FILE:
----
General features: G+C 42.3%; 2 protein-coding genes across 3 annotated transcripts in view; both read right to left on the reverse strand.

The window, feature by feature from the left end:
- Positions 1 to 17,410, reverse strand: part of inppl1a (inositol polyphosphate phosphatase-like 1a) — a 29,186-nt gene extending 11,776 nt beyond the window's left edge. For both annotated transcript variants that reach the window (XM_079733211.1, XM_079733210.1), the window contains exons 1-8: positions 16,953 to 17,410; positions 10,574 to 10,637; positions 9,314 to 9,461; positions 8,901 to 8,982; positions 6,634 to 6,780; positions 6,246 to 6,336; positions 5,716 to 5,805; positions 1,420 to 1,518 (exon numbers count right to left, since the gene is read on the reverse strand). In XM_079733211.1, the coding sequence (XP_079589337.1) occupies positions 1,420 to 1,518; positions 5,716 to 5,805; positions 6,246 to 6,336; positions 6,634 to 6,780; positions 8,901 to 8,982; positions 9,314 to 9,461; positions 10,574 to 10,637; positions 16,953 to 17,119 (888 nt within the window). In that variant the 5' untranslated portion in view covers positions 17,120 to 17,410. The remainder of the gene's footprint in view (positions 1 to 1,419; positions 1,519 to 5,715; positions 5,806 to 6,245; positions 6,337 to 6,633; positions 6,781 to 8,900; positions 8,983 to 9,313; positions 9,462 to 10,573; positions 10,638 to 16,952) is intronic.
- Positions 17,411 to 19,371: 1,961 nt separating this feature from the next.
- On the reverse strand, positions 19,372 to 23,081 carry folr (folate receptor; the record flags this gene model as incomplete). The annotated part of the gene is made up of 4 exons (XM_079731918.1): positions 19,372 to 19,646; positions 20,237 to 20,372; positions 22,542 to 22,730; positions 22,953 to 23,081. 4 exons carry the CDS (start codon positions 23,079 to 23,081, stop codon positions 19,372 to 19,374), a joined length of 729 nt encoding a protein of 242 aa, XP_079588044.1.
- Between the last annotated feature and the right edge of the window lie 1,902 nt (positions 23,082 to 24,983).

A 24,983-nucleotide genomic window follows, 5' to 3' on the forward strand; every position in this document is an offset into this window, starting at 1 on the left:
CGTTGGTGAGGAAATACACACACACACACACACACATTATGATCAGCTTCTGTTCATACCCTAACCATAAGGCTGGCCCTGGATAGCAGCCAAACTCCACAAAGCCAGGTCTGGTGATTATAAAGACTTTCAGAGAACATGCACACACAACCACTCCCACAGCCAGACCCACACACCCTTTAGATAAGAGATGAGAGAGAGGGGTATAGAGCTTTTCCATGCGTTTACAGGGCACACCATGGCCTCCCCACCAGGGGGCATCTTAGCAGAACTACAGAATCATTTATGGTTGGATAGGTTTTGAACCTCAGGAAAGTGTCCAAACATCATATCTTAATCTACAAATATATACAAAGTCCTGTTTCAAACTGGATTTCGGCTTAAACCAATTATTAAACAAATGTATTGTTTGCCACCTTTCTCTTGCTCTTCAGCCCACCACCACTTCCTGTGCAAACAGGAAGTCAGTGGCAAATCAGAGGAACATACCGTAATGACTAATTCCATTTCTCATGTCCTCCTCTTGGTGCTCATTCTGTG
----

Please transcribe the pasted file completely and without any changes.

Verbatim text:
General features: G+C 42.3%; 2 protein-coding genes across 3 annotated transcripts in view; both read right to left on the reverse strand.

The window, feature by feature from the left end:
- Positions 1 to 17,410, reverse strand: part of inppl1a (inositol polyphosphate phosphatase-like 1a) — a 29,186-nt gene extending 11,776 nt beyond the window's left edge. For both annotated transcript variants that reach the window (XM_079733211.1, XM_079733210.1), the window contains exons 1-8: positions 16,953 to 17,410; positions 10,574 to 10,637; positions 9,314 to 9,461; positions 8,901 to 8,982; positions 6,634 to 6,780; positions 6,246 to 6,336; positions 5,716 to 5,805; positions 1,420 to 1,518 (exon numbers count right to left, since the gene is read on the reverse strand). In XM_079733211.1, the coding sequence (XP_079589337.1) occupies positions 1,420 to 1,518; positions 5,716 to 5,805; positions 6,246 to 6,336; positions 6,634 to 6,780; positions 8,901 to 8,982; positions 9,314 to 9,461; positions 10,574 to 10,637; positions 16,953 to 17,119 (888 nt within the window). In that variant the 5' untranslated portion in view covers positions 17,120 to 17,410. The remainder of the gene's footprint in view (positions 1 to 1,419; positions 1,519 to 5,715; positions 5,806 to 6,245; positions 6,337 to 6,633; positions 6,781 to 8,900; positions 8,983 to 9,313; positions 9,462 to 10,573; positions 10,638 to 16,952) is intronic.
- Positions 17,411 to 19,371: 1,961 nt separating this feature from the next.
- On the reverse strand, positions 19,372 to 23,081 carry folr (folate receptor; the record flags this gene model as incomplete). The annotated part of the gene is made up of 4 exons (XM_079731918.1): positions 19,372 to 19,646; positions 20,237 to 20,372; positions 22,542 to 22,730; positions 22,953 to 23,081. 4 exons carry the CDS (start codon positions 23,079 to 23,081, stop codon positions 19,372 to 19,374), a joined length of 729 nt encoding a protein of 242 aa, XP_079588044.1.
- Between the last annotated feature and the right edge of the window lie 1,902 nt (positions 23,082 to 24,983).

A 24,983-nucleotide genomic window follows, 5' to 3' on the forward strand; every position in this document is an offset into this window, starting at 1 on the left:
CGTTGGTGAGGAAATACACACACACACACACACACATTATGATCAGCTTCTGTTCATACCCTAACCATAAGGCTGGCCCTGGATAGCAGCCAAACTCCACAAAGCCAGGTCTGGTGATTATAAAGACTTTCAGAGAACATGCACACACAACCACTCCCACAGCCAGACCCACACACCCTTTAGATAAGAGATGAGAGAGAGGGGTATAGAGCTTTTCCATGCGTTTACAGGGCACACCATGGCCTCCCCACCAGGGGGCATCTTAGCAGAACTACAGAATCATTTATGGTTGGATAGGTTTTGAACCTCAGGAAAGTGTCCAAACATCATATCTTAATCTACAAATATATACAAAGTCCTGTTTCAAACTGGATTTCGGCTTAAACCAATTATTAAACAAATGTATTGTTTGCCACCTTTCTCTTGCTCTTCAGCCCACCACCACTTCCTGTGCAAACAGGAAGTCAGTGGCAAATCAGAGGAACATACCGTAATGACTAATTCCATTTCTCATGTCCTCCTCTTGGTGCTCATTCTGTG